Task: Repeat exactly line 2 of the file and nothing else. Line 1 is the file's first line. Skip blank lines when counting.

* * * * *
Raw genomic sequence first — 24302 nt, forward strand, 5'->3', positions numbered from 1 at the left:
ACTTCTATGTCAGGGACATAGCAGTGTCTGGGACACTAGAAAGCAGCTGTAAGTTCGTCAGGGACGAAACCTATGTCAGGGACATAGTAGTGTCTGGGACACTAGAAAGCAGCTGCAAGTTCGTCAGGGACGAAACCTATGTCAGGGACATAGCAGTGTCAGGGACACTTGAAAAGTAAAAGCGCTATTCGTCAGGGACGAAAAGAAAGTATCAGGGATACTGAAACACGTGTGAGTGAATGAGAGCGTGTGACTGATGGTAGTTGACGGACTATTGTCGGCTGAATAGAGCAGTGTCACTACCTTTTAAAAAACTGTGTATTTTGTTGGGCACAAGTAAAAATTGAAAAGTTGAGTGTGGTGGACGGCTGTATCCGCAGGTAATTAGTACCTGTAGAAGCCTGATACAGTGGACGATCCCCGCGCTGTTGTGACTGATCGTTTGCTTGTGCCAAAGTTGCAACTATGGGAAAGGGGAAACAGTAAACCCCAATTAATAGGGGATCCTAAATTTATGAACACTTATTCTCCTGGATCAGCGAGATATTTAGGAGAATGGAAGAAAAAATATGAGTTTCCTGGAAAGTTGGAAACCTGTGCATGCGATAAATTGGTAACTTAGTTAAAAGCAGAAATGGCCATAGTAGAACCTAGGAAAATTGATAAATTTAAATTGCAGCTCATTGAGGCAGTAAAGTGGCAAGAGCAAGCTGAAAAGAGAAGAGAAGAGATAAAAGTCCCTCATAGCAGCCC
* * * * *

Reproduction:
ACTTCTATGTCAGGGACATAGCAGTGTCTGGGACACTAGAAAGCAGCTGTAAGTTCGTCAGGGACGAAACCTATGTCAGGGACATAGTAGTGTCTGGGACACTAGAAAGCAGCTGCAAGTTCGTCAGGGACGAAACCTATGTCAGGGACATAGCAGTGTCAGGGACACTTGAAAAGTAAAAGCGCTATTCGTCAGGGACGAAAAGAAAGTATCAGGGATACTGAAACACGTGTGAGTGAATGAGAGCGTGTGACTGATGGTAGTTGACGGACTATTGTCGGCTGAATAGAGCAGTGTCACTACCTTTTAAAAAACTGTGTATTTTGTTGGGCACAAGTAAAAATTGAAAAGTTGAGTGTGGTGGACGGCTGTATCCGCAGGTAATTAGTACCTGTAGAAGCCTGATACAGTGGACGATCCCCGCGCTGTTGTGACTGATCGTTTGCTTGTGCCAAAGTTGCAACTATGGGAAAGGGGAAACAGTAAACCCCAATTAATAGGGGATCCTAAATTTATGAACACTTATTCTCCTGGATCAGCGAGATATTTAGGAGAATGGAAGAAAAAATATGAGTTTCCTGGAAAGTTGGAAACCTGTGCATGCGATAAATTGGTAACTTAGTTAAAAGCAGAAATGGCCATAGTAGAACCTAGGAAAATTGATAAATTTAAATTGCAGCTCATTGAGGCAGTAAAGTGGCAAGAGCAAGCTGAAAAGAGAAGAGAAGAGATAAAAGTCCCTCATAGCAGCCC